SEVERAL residents fear the loss of public open space if a proposed fence around Ashfield Primary School is approved by development authorities.
The school has proposed a 2.1m fence around the perimeter of the school in light of a security and vandalism concerns, after it received funding for the installation.
Principal Christiaan Moir sent a letter to households on October 29, inviting residents to provide comment and complaints to the school and the WA Planning Commission.
The school placed the plans on the school noticeboard, addressed parents at an assembly, put a message in a newsletter, had conversations with parents and community members, consulted with the School Council and P and C and formed a survey.
According to the Education Department, if the Town of Bassendean and State Government development authorities approve the proposal, the fence would be installed next year.
No trees would be removed to install the fence.
Nicola Watt, who lived across from the school, sent letters of concern to the school, Bassendean MLA Dave Kelly, Education Minister Sue Ellery, Planning Minister Rita Saffioti and Bassendean Mayor Renee McLennan.
Her main concerns include the lack of community consultation, the “ugly” appearance of the proposed combination of chainwire and garrison fencing and giving an impression that the area had high rates of crime.
“I would like the open space surrounding school buildings to remain accessible to all of the community,” she said.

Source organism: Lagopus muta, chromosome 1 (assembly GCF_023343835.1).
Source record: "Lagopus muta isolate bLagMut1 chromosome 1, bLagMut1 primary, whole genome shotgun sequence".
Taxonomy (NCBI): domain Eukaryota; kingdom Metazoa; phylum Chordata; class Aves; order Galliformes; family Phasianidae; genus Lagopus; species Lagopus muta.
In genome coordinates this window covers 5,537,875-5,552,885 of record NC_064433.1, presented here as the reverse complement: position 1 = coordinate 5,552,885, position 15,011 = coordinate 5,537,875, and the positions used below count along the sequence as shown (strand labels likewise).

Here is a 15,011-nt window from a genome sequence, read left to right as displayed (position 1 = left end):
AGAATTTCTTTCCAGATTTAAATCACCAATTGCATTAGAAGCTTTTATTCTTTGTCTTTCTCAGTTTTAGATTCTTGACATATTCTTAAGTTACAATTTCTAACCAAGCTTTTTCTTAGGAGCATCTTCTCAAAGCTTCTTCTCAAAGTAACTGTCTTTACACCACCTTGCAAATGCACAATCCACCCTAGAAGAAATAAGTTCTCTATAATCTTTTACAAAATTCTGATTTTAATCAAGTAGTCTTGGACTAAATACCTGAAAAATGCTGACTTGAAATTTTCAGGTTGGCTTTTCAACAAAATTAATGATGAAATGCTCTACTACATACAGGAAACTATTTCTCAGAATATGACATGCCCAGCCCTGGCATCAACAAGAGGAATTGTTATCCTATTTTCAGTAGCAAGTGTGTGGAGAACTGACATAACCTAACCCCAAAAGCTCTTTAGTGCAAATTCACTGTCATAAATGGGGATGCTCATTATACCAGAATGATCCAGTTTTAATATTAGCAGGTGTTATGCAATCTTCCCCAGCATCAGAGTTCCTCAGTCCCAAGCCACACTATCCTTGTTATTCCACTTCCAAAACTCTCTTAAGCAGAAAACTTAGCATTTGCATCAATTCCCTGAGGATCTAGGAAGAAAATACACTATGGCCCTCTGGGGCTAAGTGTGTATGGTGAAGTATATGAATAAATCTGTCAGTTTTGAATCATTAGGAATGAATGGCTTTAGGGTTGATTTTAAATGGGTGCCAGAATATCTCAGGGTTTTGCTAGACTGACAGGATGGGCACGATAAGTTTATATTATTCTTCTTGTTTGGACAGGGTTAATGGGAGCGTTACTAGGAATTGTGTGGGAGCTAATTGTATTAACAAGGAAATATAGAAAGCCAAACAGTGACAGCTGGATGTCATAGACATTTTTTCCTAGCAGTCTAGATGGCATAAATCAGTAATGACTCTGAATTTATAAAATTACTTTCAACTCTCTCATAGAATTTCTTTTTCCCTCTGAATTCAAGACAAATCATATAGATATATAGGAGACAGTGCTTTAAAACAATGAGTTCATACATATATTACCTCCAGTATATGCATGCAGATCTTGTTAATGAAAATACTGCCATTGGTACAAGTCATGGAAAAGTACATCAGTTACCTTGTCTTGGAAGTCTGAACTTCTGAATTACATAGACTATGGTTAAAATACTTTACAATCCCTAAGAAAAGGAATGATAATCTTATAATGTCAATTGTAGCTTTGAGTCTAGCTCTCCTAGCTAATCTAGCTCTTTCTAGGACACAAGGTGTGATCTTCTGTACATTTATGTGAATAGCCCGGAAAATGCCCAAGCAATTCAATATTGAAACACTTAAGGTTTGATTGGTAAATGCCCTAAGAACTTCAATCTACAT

“The installation of the fence will make a large proportion of the ground inaccessible impacting on local children, families and other residents.”
Her 12-year-old son and two friends sent letters to neighbours which stated they would not be able to play at the school if the plan went ahead.
“This will affect future families that want to live here because the fence will make it seem like it is a non-safe area,” the letter said.
“If this fence goes up it will stop children playing outside and will keep children inside playing videogames.”
Proposed fence to protect students, staff and school buildings: principal
Mr Moir said the proposed fence would improve safety of students and staff.
“Unfortunately there have been instances after hours where our staff have not felt safe, and school and staff property has been damaged,” he said.
“There have also been times when unauthorised people have used the school as a thoroughfare during playtime.
“We have been working closely with our school community to decide how we can improve security at our school and maintain our high quality learning environment.
“It will also protect our buildings and grounds from damage or antisocial behaviour after hours and during the school holidays.
“Our main focus is on providing a safer environment for students and staff; but we also want families to continue enjoying the school’s open spaces so the fence would not extend around the oval.”
Mr Kelly said he was aware of the proposal and the community’s concerns about the loss of access to green spaces.
“It is promising to see that the current plan allows the public to access the oval, however I am also aware of the concern over access to playgrounds,” he said.
“People are welcome to approach my office with their concerns.
“I will talk with the public, the school and the Department of Education to see if a design can be found that meets the schools need for better security and allows for continued community access to playgrounds.”